The benefits of public art shouldn’t be underestimated. Public art invites people in, providing a bridge between the individual and the environment. It’s also freely accessible, meaning you don’t have to have the means to enjoy it. Most recently we’ve come across the work of muralist and graphic artist, Peru Dyer Jalea.
Known as Peru 143, his practice is informed by digital and traditional art on top of some 20+ years of painting graffiti. “I used to get arrested for trespassing in train yards or for skateboarding so I started selling canvases in high school to pay for the fines,” Peru recalled in an interview with Artists Everywhere.
“Many years later, after a European tour, I decided that I was done working in small scale and dedicated myself solely on painting walls.” According to Peru, it was while painting walls that he was approached by Mu in Montreal, which allowed him the opportunity to explore and learn from other muralists.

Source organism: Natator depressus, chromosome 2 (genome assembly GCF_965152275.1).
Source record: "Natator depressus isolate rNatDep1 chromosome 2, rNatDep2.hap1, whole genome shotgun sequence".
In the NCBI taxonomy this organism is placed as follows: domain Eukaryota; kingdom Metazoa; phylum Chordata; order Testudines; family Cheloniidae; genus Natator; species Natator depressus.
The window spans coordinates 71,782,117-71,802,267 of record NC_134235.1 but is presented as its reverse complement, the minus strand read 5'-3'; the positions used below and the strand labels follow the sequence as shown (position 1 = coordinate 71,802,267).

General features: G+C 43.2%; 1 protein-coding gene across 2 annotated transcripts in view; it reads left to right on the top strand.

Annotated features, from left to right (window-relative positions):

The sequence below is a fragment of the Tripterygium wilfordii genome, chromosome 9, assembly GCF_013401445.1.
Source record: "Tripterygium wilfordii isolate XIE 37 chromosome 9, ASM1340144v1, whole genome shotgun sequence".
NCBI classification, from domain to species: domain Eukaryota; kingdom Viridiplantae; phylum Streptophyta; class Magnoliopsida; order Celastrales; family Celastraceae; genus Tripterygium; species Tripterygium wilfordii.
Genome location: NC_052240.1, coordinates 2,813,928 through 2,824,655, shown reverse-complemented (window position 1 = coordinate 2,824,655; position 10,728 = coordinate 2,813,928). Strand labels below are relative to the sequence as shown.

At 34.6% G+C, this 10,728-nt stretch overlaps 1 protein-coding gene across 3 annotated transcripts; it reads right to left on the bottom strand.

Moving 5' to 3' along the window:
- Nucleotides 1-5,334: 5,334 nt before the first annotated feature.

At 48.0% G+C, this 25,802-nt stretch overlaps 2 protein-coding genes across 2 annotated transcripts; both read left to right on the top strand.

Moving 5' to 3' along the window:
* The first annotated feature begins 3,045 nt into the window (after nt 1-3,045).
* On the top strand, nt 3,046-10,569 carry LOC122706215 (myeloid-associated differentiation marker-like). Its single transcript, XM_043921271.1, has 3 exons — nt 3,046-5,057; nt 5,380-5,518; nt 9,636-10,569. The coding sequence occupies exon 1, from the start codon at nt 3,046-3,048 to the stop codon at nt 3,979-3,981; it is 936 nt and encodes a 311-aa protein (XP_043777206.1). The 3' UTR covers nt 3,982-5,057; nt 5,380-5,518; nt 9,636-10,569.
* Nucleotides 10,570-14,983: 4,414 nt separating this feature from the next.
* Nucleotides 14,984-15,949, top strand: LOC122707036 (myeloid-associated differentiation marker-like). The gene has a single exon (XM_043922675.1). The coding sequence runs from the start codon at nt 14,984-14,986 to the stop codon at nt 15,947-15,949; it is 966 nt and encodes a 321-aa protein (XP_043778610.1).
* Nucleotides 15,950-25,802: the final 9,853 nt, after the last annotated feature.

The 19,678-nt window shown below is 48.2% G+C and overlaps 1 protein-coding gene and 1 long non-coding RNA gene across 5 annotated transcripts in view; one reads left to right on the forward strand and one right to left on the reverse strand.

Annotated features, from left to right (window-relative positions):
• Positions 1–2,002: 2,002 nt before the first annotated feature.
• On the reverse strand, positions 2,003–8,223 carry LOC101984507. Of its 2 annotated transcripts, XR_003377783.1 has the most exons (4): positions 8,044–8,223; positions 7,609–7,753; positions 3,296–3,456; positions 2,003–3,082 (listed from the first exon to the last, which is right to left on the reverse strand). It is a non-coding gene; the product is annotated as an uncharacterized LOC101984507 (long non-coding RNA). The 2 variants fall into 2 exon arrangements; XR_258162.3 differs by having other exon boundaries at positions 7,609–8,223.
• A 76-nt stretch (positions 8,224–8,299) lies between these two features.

These days, Peru’s style is marked by simple geometric shapes, clean lines, and primary colors. A proponent of the “Graffuturism” movement, he hopes to encourage social change through his work, in the form of consciousness-shifting works of art. Indeed, his positive, vibrant pieces have an air of optimism about them, that aims to connect rather than divide.
“I can’t imagine life without art,” says Peru. “But I’m not just an artist. Aside from running my own business painting murals, live painting and doing a little graphic design, I also make Installation and Display Art which is mostly sculptures and woodwork for festivals and opening/updating retail stores around North America.”
He also frequently collaborates with brands, with his selected clients including Facebook, Nike, Converse, Red Bull, Bell, Cirque du Soleil, and the Montreal Museum of Fine Arts.